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A Magazine for Sheffield

Foodraising The agencies supporting homeless people in Sheffield

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We rightly clap for the NHS staff, key workers and volunteers who are putting their lives at risk to support us during this crisis. But this week I want to clap for those who are supporting people who are often at their lowest ebb: those who find themselves on the street with no money for food and nowhere to sleep, whose position was always hard but is now critical.

Normally, over 20 agencies in Sheffield work together to support and guide those on the street into a better way of life. At present it's an emergency situation; these agencies are only just able to feed the homeless and find them somewhere safe to stay.

The biggest challenge is being able to support this homeless and vulnerably-housed group whilst sticking to COVID-19 rules. I am a board member at the Cathedral Archer Project and it's fantastic how the staff and volunteers there and at all the other agencies have pulled together. Food donations from local shops and producers have also been invaluable.

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A number of frontline agencies meet regularly to look at how people can eat - including The Archer Project, Ben's Centre, St Wilfrid's, Sunday Centre and Homeless and Rootless at Christmas (HARC) - and, using Help Us Help's communication network, they have identified places where people need support. They have gathered a collective volunteer force, using The Archer Project as the main food production base and Ben's Centre to put together enrichment parcels.

Food wise, agencies in Sheffield are providing between 180 and 190 meals a day, including a cooked meal and a sandwich meal for each person. The food is then taken out to places where people live or is given out to people who remain without accommodation. Distributed by Ben's Centre every Friday, enrichment parcels contain fresh clothing, toiletries, books, DVDs, games and donations from Facebook.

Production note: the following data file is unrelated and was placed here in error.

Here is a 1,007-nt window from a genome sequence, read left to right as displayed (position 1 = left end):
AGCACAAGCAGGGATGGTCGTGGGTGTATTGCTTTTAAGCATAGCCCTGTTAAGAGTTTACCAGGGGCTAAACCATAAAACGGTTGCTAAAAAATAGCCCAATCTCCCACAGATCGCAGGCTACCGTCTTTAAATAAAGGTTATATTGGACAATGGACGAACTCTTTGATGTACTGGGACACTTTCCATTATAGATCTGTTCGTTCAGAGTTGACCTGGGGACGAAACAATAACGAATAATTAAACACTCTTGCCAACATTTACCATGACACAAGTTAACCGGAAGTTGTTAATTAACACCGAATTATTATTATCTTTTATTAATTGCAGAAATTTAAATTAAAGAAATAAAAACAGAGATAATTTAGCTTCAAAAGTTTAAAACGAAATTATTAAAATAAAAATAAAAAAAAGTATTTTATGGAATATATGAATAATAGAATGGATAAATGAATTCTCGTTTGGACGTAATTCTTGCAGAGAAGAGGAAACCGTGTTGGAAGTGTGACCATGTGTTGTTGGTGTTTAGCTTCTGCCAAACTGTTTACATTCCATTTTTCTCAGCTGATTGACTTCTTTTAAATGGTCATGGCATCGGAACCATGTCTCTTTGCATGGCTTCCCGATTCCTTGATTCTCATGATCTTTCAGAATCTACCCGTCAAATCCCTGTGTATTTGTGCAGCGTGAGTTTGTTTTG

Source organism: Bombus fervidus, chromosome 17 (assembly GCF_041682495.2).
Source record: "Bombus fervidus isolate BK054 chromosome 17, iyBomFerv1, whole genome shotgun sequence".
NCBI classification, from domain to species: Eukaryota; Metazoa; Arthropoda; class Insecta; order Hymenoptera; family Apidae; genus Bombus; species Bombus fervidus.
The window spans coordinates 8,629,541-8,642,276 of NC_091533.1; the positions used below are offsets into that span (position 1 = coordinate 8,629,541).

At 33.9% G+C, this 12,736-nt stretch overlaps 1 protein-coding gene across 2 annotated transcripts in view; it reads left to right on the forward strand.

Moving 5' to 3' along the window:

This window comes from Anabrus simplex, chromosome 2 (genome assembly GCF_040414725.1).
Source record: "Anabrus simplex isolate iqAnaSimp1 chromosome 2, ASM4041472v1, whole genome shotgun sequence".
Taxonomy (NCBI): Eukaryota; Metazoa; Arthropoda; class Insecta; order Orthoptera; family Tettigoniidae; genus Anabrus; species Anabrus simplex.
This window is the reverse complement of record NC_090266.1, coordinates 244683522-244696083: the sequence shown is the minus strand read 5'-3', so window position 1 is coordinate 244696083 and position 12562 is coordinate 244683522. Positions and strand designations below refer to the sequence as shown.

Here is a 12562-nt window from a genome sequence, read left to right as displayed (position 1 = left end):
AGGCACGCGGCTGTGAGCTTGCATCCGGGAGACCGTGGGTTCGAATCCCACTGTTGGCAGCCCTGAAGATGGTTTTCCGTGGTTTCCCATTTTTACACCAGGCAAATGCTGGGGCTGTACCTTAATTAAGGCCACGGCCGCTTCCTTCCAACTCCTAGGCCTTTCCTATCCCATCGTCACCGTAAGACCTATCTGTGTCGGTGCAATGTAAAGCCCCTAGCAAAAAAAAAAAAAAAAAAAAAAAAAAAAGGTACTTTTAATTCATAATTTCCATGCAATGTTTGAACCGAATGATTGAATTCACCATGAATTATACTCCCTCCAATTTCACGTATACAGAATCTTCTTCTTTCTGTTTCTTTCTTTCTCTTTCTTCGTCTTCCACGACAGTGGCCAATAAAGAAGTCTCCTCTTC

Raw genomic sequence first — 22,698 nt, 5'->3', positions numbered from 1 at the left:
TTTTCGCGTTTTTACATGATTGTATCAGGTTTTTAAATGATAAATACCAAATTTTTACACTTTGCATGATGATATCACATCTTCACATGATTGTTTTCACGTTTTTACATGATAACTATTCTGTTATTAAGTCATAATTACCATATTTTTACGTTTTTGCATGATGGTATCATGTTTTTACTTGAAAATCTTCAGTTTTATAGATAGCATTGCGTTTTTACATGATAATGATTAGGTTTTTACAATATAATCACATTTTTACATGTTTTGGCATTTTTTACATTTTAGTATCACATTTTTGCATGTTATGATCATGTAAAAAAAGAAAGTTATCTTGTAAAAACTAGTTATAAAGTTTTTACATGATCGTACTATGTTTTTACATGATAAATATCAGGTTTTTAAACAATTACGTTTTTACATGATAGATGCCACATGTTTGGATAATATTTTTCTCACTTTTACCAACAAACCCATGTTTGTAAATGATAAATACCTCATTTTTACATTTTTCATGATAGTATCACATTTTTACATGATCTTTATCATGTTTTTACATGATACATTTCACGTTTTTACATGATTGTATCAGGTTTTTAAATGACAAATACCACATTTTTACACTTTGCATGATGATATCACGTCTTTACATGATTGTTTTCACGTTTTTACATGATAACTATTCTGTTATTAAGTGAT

The Archer Project is making food available directly from the project's base for those who have no money and remain on the street, ensuring that through working with Sheffield City Council and Framework, the commissioned Street Outreach Service, they are helping homeless or incomeless individuals. The Archer Project also provides showers, laundry facilities and access to a phone to process benefit claims, make appointments and talk to other agencies.

Kelvin, who has recently been supported by The Archer Project, said: "The only place I've found is the Archer Project. They've done quite a lot for us. We only got here Monday night. They let us get a shower, do some laundry, fed us. It's just a struggle - this is the only place we've found open in ten days, and it's places like this that are going to keep us alive."

The Archer Project has seen a rise in service users who have lost their jobs and accommodation as a result of business closures, especially in hospitality, Archer Project Chief Executive Tim Renshaw told me.

But to continue offering the current level of service, The Archer Project alone needs to raise its income target to £15,000 over the next few months.

"We couldn't provide this service without our amazing volunteers and food donations, however we also need to continually fundraise to keep going," Tim said.

"The public have been so generous to us during this crisis and we hope - amongst their many other concerns they will have at the moment - that they are able to consider our work and donate a few pounds."

During this crisis I have heard people talk about finding it hard but also acknowledging that they are lucky, because they recognise some are far worse off. The people who The Archer Project and others support are in that 'far worse off' group.

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